Community leader says fake doctor Shyam Acharya must be jailed, $30000 fine not enough

Shyam Acharya
Shyam Acharya I Source: screengrab

15 March 2017: Federation of Indian Associations of NSW (FIAN) has demanded stricter penalties for a fake doctor who stole medical credentials of a British doctor and then managed not only to emigrate to Australia but also serve at NSW hospitals for over a decade – undetected.

In a press statement released today, Sydney’s Indian community leader Dr Yadu Singh expressed concern that the fraudulent career of Shyam Acharya may potentially harm the medical profession of “those who share his geographical origin”. Dr Singh is the president of FIAN.

Nepal earthquake
Dr Yadu Singh, FIAN President

“We believe that fines alone are not sufficient penalties for such people. Custodial sentences should also be in place to punish the culprits and create a significant deterrence against such behaviour,” Dr Singh said on Wednesday.

The well-regarded cardiologist, who was recently termed “Goldmine leader” by a daily newspaper, expressed support for NSW Health Minister Brad Hazzard who he said was “rightly keen for the relevant rules to be amended so that Mr Acharya or anyone else who acts or pretends as a doctor, but is not a registered doctor and not entitled to hold himself/herself out as a medical doctor, is also punished with a jail term”.

Seven News reported yesterday that the accused fraudster has been tracked down in India and that a strike force has been formed to bring the man back to Australia to face fraud charges. If convicted,  he faces a maximum fine of $30,000 which, the vocal community leader indicated, is grossly incommensurate with his offence.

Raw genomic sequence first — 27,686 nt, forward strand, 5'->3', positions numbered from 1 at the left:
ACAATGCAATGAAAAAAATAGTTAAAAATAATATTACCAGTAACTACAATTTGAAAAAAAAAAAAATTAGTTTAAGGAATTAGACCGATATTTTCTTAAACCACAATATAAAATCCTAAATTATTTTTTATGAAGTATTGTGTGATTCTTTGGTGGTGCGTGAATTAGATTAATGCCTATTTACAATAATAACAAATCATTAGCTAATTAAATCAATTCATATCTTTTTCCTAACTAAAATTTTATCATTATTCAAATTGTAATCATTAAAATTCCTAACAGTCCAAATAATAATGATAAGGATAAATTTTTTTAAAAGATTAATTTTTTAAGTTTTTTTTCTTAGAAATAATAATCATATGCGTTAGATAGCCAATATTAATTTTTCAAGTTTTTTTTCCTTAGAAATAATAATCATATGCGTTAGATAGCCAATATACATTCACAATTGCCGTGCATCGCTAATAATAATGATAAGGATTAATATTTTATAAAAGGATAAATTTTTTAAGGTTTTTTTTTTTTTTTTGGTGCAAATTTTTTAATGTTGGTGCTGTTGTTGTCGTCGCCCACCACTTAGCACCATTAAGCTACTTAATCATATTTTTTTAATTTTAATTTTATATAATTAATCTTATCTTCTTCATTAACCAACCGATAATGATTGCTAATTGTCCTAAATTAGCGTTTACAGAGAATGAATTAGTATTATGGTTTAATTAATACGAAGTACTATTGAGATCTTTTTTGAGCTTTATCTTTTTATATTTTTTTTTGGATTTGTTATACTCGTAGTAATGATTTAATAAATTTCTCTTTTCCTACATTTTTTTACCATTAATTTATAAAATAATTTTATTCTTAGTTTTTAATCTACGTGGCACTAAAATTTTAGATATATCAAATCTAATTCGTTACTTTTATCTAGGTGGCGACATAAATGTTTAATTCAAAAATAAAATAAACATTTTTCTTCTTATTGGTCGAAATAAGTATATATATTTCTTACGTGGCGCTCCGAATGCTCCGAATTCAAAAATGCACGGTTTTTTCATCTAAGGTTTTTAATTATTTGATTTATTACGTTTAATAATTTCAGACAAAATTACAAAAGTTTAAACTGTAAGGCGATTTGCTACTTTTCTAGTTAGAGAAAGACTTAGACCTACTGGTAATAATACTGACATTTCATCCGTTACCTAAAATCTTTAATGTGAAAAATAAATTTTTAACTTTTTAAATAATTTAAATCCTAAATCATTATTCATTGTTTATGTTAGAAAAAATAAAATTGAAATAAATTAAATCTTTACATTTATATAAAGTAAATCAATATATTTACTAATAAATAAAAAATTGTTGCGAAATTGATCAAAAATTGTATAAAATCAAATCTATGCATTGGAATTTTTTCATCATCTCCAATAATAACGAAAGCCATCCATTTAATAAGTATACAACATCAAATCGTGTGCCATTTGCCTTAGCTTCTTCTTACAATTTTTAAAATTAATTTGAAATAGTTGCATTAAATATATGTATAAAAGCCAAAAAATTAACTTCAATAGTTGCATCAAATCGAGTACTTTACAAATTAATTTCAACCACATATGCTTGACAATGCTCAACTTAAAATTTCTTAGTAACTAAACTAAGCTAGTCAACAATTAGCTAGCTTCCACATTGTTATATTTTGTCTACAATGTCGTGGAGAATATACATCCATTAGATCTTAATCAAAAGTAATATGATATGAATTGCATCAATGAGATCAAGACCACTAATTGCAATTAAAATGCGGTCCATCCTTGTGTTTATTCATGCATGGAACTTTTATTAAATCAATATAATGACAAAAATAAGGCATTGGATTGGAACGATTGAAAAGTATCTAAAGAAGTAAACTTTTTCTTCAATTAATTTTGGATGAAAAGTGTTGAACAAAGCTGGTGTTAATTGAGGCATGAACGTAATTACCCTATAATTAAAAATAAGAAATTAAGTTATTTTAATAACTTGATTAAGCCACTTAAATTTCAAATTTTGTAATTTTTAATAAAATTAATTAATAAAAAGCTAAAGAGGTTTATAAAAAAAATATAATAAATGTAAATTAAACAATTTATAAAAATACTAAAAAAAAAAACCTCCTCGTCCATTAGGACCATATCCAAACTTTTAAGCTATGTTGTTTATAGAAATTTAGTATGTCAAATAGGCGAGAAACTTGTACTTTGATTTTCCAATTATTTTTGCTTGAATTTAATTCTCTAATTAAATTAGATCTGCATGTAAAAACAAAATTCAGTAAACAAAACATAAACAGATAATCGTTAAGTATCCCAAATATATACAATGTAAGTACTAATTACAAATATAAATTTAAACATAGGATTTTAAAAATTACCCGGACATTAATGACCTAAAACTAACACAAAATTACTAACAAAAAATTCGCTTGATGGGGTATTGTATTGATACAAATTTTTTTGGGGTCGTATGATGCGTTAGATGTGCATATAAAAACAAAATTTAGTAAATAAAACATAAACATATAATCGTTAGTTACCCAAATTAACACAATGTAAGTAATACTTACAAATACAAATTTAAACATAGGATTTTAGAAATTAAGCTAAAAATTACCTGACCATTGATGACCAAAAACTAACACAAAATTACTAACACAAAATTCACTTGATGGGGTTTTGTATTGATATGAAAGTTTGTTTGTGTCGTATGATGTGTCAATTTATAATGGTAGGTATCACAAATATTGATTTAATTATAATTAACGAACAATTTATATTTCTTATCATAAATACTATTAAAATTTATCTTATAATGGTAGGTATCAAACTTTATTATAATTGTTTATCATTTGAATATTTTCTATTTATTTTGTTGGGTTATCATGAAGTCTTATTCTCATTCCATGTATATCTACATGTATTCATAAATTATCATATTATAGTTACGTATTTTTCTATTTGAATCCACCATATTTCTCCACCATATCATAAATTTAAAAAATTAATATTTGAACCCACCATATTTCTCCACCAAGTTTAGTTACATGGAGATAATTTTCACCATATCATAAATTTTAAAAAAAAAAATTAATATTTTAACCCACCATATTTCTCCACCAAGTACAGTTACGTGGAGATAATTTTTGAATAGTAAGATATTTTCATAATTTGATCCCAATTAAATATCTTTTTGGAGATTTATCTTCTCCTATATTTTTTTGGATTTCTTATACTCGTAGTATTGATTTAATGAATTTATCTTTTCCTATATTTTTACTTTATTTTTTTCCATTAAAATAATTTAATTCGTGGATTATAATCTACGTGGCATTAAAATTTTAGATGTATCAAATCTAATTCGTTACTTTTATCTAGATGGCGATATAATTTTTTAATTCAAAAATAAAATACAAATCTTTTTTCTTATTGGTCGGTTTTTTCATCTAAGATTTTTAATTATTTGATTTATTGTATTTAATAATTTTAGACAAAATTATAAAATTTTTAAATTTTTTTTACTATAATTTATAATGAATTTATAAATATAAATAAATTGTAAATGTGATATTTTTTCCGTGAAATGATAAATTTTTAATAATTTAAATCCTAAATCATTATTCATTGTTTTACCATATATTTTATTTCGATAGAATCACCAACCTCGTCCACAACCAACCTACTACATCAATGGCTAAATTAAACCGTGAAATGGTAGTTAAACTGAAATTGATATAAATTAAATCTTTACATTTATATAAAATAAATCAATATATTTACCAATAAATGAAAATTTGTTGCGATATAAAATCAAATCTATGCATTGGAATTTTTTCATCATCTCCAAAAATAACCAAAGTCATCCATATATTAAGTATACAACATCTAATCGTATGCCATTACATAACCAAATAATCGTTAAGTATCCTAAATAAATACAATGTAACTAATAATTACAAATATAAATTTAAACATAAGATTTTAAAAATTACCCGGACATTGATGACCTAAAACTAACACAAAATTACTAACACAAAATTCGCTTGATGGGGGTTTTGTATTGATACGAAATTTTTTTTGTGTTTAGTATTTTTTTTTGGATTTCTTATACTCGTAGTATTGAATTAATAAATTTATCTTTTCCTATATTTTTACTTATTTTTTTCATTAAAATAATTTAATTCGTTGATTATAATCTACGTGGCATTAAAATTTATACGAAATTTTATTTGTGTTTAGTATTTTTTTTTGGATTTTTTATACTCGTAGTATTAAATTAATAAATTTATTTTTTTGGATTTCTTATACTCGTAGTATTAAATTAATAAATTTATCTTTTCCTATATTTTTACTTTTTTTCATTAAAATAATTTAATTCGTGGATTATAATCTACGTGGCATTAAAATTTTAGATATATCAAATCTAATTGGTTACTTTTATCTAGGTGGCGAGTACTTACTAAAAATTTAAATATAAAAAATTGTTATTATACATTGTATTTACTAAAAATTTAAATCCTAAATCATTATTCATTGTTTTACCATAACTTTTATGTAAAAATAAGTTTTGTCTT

Mr Acharya is an Australian citizen and co-owns a house in Ryde, Federation of Indian Associations of NSW said in the press release, adding, “NSW Health is exploring the possibility to recoup the money paid by NSW Government to this fake doctor by forcing a sale and seizing his share in this house, which he co-owns in Ryde. This house is apparently worth $1.5 million.”

Dr Singh, who also finds time to blog in between his medical practice and community work, said that the system failed “big time” in screening credentials of the accused fake doctor. The process of medical registration has however been made more stringent since 2013, he added.

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